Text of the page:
The new Book 1 of the New Civil Code enters into force on the 1st of January 2023. This new Book 1 has many new features, including the provision that Saturday is no longer considered a workday (Art. 1.7, §3 New Civil Code).
This reform could have far-reaching implications for employers because Saturday has been considered to be a workday under Belgian employment law ever since the Court of Cassation’s ruling of 27 February 1995.
Given the legal uncertainty that this new Book 1’s entry into force would create in employment law, the Federal Minister of Labour, Pierre-Yves Dermagne, sought the National Labour Council’s opinion on the notion of workday.
In its opinion, which was issued on 16 November 2022 (No 2.325), the National Labour Council noted that the current system, in which Saturday is considered a workday, has been integrated into practice. Moreover, it said the current system should be kept to ensure legal certainty and foreseeability in this area of the law. For these reasons, the social partners expressed that they prefer Saturday to continue being considered a workday after 31 December 2022, i.e., after the new Book 1 enters into force.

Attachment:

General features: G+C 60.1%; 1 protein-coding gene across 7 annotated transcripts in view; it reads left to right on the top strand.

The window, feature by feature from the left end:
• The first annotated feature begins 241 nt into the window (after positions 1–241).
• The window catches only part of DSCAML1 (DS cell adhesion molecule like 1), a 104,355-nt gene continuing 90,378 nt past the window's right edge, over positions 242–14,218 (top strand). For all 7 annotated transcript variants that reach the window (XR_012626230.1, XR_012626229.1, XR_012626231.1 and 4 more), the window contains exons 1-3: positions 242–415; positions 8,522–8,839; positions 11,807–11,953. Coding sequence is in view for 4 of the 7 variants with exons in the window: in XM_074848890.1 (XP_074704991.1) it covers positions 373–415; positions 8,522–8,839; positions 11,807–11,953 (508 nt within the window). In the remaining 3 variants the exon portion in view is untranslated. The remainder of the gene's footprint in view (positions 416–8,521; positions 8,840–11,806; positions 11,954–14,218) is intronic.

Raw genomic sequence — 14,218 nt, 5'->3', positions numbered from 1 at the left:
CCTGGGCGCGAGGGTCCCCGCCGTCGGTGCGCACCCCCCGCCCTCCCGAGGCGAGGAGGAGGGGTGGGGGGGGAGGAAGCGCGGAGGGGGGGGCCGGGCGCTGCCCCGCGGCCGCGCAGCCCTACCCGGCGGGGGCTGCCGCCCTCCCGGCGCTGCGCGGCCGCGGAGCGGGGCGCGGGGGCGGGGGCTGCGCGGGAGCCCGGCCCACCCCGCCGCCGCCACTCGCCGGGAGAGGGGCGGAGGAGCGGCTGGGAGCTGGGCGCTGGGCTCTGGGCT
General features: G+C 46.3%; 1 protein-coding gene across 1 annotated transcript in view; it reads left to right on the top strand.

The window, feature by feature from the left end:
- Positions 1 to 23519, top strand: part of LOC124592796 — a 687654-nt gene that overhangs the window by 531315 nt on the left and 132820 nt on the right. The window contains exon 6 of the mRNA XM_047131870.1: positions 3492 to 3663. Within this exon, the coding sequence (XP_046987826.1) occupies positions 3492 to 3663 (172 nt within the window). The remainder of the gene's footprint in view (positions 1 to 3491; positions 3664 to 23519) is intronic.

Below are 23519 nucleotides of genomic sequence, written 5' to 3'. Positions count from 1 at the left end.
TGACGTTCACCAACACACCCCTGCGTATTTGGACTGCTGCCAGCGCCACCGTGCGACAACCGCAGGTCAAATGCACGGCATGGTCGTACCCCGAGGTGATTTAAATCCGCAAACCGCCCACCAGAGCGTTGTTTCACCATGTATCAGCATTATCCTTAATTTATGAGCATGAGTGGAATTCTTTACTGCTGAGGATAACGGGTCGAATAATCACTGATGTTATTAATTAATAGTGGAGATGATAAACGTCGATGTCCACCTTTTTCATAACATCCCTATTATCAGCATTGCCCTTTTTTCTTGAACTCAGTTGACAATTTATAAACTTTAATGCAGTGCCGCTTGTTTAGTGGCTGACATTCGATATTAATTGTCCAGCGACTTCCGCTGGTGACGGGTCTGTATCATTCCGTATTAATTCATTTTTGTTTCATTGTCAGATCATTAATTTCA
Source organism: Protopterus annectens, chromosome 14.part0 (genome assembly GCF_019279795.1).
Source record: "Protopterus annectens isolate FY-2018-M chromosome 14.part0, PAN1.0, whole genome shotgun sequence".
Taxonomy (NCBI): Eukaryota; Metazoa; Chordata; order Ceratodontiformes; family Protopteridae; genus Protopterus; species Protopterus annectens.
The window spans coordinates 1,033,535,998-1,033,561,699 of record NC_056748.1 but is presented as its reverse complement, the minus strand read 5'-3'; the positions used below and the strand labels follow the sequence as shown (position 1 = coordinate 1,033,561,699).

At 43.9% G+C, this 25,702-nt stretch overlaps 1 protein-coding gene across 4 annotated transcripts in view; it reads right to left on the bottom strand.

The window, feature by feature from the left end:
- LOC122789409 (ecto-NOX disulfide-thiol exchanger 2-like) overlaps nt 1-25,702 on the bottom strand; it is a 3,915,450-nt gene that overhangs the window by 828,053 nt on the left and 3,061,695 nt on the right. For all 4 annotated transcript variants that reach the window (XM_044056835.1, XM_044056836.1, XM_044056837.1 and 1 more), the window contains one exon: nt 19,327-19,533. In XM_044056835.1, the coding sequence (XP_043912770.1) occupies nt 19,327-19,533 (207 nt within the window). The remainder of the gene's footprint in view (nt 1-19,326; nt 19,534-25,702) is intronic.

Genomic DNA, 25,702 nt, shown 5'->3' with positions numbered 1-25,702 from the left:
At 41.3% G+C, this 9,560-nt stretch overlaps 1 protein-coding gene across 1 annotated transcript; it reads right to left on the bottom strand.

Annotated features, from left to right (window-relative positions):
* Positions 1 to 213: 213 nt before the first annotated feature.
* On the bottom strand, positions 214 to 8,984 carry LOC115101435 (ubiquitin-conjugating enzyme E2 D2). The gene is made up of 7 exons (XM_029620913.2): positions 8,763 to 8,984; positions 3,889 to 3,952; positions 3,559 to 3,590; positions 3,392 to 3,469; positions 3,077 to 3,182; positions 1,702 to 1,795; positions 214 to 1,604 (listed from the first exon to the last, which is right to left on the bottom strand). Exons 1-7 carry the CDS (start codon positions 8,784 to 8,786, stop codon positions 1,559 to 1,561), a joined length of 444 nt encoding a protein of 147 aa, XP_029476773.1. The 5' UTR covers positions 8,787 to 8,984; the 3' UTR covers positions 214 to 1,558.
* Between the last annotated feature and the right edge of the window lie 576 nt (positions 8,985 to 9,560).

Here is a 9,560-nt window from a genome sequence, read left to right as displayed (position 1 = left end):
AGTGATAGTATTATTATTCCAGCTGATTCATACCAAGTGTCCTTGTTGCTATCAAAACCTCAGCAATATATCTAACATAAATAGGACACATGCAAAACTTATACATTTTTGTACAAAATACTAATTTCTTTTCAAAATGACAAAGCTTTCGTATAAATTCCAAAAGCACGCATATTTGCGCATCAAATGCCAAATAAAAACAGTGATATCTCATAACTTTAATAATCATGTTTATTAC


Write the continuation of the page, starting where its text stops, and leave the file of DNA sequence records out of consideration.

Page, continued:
Since the National Labour Council's opinion does not amend Book 1 of the New Civil Code, which becomes effective on 1 January 2023, it requested the government to act promptly in this regard and to keep the social partners informed (and involved) in the procedures following this opinion.
On 30 November 2022, the majority parties followed the National Labour Council’s opinion and submitted a bill that would ensure that the new provision, i.e., Article 1.7 §3 New Civil Code, would not apply "to the provisions whose object is to govern the employment relationship, social security and social and labour assistance."
Pending the bill’s publication in the Belgian Official Gazette, it can be concluded that Saturdays — under Belgian employment law — will still have to be considered a workday after 31 December 2022.